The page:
Older riders are still less likely to be involved in a collision compared to younger riders. However, while injuries in the overall motorcyclist population have declined in recent years, injuries have risen in older motorcyclists. Motorcycle fatalities in older motorcyclists are low, so conclusions are limited, but while younger motorcyclist fatalities are falling, older motorcyclist fatalities are relatively constant. National licensing data does not indicate the number of motorcycle licence holders who are actively riding, and therefore it is difficult to quantify the number of older motorcyclists on Irish roads. Much of the increase in older motorcyclist injuries is likely due to the increased proportion of older motorcyclists on the road, as is the case in other countries18. Irish licensing data does not indicate whether motorcycle licence holders are actively riding or not and we were unable to ascertain the number of motorcyclists of different age groups actively motorcycling. It would be useful if this data were available to put the increased proportion of older motorcyclist injuries into the context of the increasing age of motorcyclists in general.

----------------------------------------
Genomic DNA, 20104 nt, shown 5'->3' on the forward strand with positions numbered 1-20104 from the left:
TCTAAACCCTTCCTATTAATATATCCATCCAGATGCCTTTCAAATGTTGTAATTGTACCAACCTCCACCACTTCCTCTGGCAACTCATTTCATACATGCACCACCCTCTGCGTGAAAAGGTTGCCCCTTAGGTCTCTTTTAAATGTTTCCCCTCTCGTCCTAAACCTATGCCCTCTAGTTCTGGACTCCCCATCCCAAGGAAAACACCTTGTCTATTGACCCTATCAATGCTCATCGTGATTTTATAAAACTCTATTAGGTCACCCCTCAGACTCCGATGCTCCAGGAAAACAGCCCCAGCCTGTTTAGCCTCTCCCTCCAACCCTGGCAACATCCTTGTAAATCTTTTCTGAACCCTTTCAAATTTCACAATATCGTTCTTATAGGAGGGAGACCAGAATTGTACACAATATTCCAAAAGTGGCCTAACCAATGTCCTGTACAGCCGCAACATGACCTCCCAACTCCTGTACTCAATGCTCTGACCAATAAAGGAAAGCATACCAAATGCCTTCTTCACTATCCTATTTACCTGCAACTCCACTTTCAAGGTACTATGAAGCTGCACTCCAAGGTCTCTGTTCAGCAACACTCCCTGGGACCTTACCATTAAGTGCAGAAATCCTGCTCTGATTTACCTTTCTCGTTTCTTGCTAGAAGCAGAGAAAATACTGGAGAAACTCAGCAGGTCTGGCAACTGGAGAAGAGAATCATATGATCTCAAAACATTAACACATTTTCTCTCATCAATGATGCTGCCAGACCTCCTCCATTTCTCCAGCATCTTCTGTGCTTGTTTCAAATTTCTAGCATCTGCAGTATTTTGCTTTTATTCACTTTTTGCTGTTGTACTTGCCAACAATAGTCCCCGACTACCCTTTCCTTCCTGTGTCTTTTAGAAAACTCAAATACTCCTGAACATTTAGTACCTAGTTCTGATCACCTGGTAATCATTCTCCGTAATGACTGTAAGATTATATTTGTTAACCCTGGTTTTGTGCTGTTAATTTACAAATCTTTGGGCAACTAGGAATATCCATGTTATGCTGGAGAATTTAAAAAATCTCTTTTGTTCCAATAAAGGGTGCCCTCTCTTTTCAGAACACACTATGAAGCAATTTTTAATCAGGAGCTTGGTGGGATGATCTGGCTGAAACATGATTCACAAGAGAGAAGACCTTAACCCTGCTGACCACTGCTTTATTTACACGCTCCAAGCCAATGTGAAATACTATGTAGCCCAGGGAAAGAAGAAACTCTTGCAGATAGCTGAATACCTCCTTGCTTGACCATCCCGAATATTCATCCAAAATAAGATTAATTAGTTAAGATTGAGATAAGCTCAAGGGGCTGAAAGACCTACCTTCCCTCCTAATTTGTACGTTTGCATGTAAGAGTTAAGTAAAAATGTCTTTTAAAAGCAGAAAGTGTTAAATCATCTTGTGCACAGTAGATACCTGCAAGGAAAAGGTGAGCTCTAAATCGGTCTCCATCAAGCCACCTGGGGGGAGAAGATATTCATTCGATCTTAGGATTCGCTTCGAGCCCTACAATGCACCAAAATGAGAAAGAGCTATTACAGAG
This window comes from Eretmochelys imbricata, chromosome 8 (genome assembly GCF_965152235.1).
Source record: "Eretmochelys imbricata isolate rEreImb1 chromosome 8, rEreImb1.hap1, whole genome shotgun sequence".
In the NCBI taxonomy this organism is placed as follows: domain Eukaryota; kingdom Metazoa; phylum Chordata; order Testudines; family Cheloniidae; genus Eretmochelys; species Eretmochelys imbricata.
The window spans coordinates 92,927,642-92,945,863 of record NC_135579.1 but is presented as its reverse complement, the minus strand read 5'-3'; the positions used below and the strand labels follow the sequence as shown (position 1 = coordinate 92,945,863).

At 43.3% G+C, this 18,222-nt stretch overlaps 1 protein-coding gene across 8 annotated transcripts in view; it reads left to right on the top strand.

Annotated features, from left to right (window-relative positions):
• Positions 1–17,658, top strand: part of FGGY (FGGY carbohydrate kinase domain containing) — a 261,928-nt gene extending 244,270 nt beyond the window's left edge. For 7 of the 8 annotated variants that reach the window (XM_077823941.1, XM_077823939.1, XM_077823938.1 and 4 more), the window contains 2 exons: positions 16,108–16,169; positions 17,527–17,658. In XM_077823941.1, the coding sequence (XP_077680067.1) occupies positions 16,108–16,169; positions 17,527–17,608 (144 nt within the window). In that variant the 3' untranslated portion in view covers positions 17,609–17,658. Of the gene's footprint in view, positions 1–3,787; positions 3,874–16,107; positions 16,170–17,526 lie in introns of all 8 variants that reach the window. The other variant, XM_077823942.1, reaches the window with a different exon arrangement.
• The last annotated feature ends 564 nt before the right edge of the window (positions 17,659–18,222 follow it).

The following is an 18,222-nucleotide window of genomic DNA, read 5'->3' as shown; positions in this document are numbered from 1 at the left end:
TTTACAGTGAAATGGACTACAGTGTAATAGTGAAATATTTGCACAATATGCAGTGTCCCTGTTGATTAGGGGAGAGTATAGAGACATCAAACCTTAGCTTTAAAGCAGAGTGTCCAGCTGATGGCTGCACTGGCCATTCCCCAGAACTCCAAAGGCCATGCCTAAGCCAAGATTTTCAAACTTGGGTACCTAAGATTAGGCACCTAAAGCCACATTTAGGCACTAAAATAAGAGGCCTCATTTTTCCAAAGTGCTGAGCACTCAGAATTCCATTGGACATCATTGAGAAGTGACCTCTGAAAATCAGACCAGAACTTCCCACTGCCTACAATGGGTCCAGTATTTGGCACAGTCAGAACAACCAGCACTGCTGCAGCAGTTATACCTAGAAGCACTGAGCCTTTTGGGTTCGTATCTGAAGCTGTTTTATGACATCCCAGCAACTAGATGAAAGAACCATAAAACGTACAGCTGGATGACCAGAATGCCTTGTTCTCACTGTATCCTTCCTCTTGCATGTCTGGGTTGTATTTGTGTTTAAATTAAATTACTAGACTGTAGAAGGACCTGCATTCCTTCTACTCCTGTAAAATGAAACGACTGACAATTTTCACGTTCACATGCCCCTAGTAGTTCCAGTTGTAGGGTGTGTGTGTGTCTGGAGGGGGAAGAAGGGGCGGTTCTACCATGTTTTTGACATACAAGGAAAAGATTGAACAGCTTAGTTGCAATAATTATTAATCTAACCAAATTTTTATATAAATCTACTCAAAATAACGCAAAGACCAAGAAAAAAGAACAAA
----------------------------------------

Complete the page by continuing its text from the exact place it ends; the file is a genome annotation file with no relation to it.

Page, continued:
Older motorcyclists that crash, suffer more serious injuries with longer lengths of stay in hospital compared to younger riders. Physiologic changes associated with aging may increase the severity of injuries sustained by older motorcyclists and increase the likelihood of mortality. Loss of bone strength, decreased chest wall elasticity and reduced physiological reserve are associated with more severe injuries in trauma6. Many older motorcyclists have age related comorbidities which are known to predict poorer outcomes in trauma patients5. Older motorcyclists are more likely to ride for recreational purposes. Thus, they are more likely to crash on higher speed roadways and in rural areas, which may also partially explain the greater severity of their injuries. Recreational riding is associated with double the crash risk of commuting or general transport19. In Ireland, the majority of fatal motorcyclist collisions occur at the weekend during summer months20. Larger motorcycles are becoming more common among older motorcyclists. Larger capacity engines have been associated with a higher risk of crashing and greater injury severity13. It is difficult to assess whether the riding habits of those riding powerful motorcycles or the properties of the motorcycles themselves are associated with the increased crash and injury severity risk. Further evaluation of the impact of more powerful motorcycles in older motorcyclist fatalities would be worthwhile. Using power to weight ratio, rather than engine displacement would more accurately reflect how powerful a motorcycle is21.